River birch is a common birch species found primarily in southern Minnesota. Leaves are alternate, simple, sharp, and serrated, with a wedge-shape. The flowers are either male or female catkins up to 2” long. Male flowers droop from stems, while female flowers stand erect. Female flowers develop numerous winged seeds, unusually for birch species. The distinct bark is extremely flaky and paper-like, and is often light brown, though can be lighter, almost pinkish white.
River birch’s native range in Minnesota is only along the Mississippi River in the Southeast, but the tree has been planted throughout southern Minnesota and is now commonly seen in the landscape. It is the only birch species included in the city of St. Paul’s Street and Park Tree Master Plan.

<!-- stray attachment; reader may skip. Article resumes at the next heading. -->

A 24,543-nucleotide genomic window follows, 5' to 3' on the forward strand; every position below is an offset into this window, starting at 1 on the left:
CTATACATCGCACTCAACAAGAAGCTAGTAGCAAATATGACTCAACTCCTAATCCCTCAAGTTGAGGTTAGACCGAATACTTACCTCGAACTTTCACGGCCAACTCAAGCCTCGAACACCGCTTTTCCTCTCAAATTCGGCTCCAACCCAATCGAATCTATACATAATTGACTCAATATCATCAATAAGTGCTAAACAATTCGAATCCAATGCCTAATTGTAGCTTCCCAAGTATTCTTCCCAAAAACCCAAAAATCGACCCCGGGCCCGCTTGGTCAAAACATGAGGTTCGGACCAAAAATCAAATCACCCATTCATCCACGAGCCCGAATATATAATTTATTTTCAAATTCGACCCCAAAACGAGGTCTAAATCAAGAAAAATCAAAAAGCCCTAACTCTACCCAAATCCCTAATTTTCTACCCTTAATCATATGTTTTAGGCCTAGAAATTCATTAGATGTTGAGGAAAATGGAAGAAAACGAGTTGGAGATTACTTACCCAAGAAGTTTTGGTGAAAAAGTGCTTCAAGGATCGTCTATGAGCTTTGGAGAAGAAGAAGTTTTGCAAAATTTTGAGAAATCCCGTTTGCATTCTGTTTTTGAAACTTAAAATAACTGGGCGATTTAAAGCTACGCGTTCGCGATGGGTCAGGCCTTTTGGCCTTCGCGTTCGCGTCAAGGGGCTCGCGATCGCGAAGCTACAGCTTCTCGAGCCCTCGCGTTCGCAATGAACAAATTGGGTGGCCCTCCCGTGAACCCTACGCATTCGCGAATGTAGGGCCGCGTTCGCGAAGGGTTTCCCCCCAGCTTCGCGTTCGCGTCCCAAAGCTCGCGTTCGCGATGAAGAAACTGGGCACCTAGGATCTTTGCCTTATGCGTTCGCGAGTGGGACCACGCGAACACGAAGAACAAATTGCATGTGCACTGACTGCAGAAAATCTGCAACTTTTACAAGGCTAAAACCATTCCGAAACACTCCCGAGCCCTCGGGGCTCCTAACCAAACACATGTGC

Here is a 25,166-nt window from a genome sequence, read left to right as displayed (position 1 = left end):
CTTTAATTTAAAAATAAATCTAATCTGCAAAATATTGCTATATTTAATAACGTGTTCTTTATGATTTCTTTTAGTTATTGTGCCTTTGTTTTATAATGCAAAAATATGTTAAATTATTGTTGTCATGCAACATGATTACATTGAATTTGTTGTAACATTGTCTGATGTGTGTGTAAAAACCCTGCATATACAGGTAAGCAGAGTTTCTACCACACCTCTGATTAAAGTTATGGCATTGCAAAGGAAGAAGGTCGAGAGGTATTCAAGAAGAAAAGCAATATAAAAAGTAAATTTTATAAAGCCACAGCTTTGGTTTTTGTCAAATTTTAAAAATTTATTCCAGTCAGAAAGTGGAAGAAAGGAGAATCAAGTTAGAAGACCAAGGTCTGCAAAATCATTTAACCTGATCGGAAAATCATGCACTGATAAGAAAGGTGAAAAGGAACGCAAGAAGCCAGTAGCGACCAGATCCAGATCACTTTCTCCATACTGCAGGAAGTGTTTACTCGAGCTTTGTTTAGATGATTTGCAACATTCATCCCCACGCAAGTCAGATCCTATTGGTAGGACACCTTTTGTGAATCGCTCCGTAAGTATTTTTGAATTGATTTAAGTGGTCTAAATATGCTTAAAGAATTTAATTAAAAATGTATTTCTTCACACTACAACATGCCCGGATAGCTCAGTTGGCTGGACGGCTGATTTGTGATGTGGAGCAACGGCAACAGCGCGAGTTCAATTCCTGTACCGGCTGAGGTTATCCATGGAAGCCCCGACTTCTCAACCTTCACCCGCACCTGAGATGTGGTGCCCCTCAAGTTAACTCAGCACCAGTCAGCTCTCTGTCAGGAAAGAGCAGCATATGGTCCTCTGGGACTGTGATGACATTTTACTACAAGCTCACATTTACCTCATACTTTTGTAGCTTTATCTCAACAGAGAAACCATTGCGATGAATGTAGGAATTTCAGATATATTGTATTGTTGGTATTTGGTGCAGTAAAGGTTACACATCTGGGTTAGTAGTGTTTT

River birch wood is not known for its use as timber, but is sometimes used in inexpensive furniture. The sap can be boiled to make a sweet syrup, along with ‘Birch Beer’ or vinegar. According to some sources, the leaves were used in the treatment of dysentery and the bark can be used to treat indigestion.
River birch is relatively resistant to many pests, and of the birch species found in Minnesota it is the most resistant to the bronze birch borer. Gypsy moths and aphids can be a major problem in the spring.